Okay? These are the three most common fallacies of human performance. There are also a lot of proven practices. Some are cloaked within clichés AND they are still valid. Let’s look at three categories of them.
“PLAY WITHIN YOURSELF”
First, there are numerous clichés emphasizing the importance of being true to yourself. “Play within yourself,” “Stay within yourself,” “Swing within yourself,” “It is what it is,” and on a preventive level, “Stay out of your own way” and “Let it go” all refer to the importance of self-acceptance and control.
We all know that golf is a game which cannot be forced by swinging or trying harder. Yet we all fall prey to the temptation of swinging beyond our ideal rhythm, trying to jam shots into a target, and becoming more intense
It is one of the grand paradoxes of The Game that the less we try to control outcomes, the more they take care of themselves. Along with this, the more we emphasize the processes and qualities of the performance the better outcomes and scores emerge.
So the goal of any performance is to stay within yourself. This is the only area in which you have true control. This is also the only area in which you can feel completely comfortable in your efforts. Consistency, efficiency, and even ease all emerge from staying within yourself. One of the enduring fascinations with golf is that what resides within you is THE ultimate playing arena.
“PLAY ONE SHOT AT A TIME”
Next, there is a whole group of clichés which, one way or another, emphasize staying in the moment with each specific shot. “Play one shot at a time,” “Be with the shot,” “Be in the moment,” “Stay patient,” and at remedial levels, “I got ahead of myself,” and “I jumped on the bogey train,” all refer to the importance of concentrating on the here-and-now.
Golf is a dead ball sport. The ball just waits for you to do something with it. It is not already in motion to which you have to react or alter. Each shot starts from scratch. As such, every golf shot is a uniquely creative process. So a round of golf is really a series of 72, 90, or 108 separate performances.
You see, there is absolutely no relationship between the 7-iron you hit on the driving range or first hole and the 7-iron you are hitting now on the eighteenth…unless you allow it to. This is one of the secrets of the mental game. You have to remind yourself that every shot is a separate performance unique unto itself. So if you have flubbed every 7-iron throughout the round, this does not necessarily mean you will flub the present one…unless you believe it to be so. When you start connecting bad shot performances believing in momentum is when you jump on the bogey train and give up on rounds.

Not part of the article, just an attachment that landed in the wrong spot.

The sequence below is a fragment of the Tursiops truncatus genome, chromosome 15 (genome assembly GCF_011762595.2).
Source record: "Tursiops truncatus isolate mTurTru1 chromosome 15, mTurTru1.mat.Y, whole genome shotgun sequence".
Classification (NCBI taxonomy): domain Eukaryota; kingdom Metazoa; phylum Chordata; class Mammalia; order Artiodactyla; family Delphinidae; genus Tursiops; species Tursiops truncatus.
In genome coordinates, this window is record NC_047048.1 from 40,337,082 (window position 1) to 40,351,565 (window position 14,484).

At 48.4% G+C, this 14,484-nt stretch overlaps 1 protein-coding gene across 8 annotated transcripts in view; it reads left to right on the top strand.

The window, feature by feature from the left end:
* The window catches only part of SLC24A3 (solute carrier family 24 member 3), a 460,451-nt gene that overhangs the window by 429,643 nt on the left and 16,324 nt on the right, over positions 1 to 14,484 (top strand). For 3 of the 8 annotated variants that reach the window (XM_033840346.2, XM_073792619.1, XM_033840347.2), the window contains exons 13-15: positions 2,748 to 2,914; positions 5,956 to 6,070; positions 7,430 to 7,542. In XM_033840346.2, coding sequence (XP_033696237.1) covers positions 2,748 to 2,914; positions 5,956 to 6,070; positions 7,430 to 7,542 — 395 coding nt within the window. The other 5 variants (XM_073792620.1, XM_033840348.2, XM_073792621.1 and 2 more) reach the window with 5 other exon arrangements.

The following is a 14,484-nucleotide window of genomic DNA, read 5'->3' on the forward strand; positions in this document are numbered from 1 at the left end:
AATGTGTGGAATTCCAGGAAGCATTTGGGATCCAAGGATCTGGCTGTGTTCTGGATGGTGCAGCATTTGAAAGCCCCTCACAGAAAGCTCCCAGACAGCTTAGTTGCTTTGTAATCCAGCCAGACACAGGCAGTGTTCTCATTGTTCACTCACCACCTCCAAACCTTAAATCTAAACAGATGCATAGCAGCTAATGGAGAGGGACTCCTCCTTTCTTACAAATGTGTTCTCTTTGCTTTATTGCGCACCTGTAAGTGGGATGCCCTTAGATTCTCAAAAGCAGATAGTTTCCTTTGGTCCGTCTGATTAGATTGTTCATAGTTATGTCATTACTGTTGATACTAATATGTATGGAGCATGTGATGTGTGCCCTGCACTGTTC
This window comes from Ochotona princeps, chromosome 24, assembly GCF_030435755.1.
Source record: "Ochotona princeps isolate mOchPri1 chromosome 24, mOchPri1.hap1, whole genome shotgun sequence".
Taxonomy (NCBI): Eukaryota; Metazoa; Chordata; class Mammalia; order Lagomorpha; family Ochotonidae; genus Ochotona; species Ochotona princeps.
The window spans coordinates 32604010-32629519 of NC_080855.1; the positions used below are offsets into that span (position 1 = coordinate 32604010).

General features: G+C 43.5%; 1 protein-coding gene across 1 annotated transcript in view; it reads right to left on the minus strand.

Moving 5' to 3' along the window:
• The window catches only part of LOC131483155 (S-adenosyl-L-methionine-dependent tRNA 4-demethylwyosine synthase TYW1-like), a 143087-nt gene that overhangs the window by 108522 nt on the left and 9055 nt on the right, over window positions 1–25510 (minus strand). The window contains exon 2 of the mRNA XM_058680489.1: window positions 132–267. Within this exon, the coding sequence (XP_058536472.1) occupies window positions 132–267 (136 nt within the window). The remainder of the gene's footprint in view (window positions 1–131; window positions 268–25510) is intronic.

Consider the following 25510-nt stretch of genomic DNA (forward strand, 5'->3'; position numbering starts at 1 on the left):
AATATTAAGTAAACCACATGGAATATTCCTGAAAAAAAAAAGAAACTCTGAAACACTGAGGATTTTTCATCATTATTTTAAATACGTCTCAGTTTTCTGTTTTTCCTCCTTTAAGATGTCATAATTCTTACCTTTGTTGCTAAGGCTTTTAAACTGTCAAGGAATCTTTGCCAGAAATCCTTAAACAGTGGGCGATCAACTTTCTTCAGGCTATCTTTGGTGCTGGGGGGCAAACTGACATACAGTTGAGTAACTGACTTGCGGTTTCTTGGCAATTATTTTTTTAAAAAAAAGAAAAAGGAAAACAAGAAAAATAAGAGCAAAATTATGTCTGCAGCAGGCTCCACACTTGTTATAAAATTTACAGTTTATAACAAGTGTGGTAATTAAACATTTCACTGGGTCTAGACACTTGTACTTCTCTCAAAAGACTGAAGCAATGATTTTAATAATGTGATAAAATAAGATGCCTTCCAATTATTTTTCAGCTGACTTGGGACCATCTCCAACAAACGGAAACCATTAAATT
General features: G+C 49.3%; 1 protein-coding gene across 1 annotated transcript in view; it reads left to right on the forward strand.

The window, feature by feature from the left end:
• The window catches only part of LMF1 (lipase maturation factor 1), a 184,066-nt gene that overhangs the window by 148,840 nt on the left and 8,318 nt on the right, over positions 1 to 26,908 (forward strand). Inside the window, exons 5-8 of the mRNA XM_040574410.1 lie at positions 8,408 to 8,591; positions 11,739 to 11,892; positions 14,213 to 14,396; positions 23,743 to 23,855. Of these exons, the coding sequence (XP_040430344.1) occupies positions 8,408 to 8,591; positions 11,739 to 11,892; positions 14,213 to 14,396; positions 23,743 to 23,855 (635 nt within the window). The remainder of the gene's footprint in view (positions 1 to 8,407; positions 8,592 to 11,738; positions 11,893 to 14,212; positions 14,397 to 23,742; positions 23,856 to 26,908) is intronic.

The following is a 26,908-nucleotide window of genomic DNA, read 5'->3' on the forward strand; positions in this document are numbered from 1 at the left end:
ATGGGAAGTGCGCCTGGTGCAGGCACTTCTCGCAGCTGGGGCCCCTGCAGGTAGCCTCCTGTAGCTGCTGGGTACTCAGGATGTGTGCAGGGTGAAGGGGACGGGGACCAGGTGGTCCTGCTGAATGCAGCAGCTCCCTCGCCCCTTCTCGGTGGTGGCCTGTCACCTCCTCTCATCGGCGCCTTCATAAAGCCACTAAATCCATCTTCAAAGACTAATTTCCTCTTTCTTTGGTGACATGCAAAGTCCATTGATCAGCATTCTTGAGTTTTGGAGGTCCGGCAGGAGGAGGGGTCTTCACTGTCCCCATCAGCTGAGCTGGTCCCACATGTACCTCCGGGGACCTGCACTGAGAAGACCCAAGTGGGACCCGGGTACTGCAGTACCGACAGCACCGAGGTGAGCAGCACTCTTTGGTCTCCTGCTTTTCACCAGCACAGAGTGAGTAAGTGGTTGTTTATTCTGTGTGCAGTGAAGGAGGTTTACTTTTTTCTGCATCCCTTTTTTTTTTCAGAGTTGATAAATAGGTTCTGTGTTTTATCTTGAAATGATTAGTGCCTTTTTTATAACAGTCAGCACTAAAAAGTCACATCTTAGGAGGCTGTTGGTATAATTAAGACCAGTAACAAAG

When you think about it, every shot performance is a unique experience. The stance, lie, and conditions are always slightly different. So are your specific physical, mental, and emotional states. Approach each shot as a brand new experience separate unto itself. Become both relaxed and eager with each new experience. It is another paradox that when you play one shot at a time is where enduring consistency emerges.
“IN THE ZONE”
Sometimes a round of golf – or even just one pure hit – can be a wondrous experience. Everything – mind and body, mechanics and rhythm, and process and target – somehow seamlessly merge into producing something more. These rare experiences are peak performances. Romantic golfers have created a whole bunch of clichés in an attempt to define these experiences. “In the zone,” “In the flow,” “Playing in a fog,” “A cocoon of concentration,” and even “A state of grace” all refer to those experiences where we are deeply within ourselves yet perform beyond ourselves. Indeed, these performances are glimpses of what we can do…and can become.
With respect to those in the Shivas Irons Society, not every round of golf is a magical and mystical experience. Indeed, it is one of the frustrations of The Game that one round we are in the flow on some kind of magic performance river and the next we are in shambles on the bank. Expecting each performance to be a mystical peak performance merely ensures disjointed efforts.
Human performance can be a gateway to something more and something better within ourselves. I have been researching the science of human performance for over thirty years and even though I have identified about 90% of the factors necessary for being in a position for a peak performance to occur, there are still some elusive elements. Efficient optimal performances provide the foundation for maximal performances. And systematically using both of these prepare for the possibility of the rare peak performance.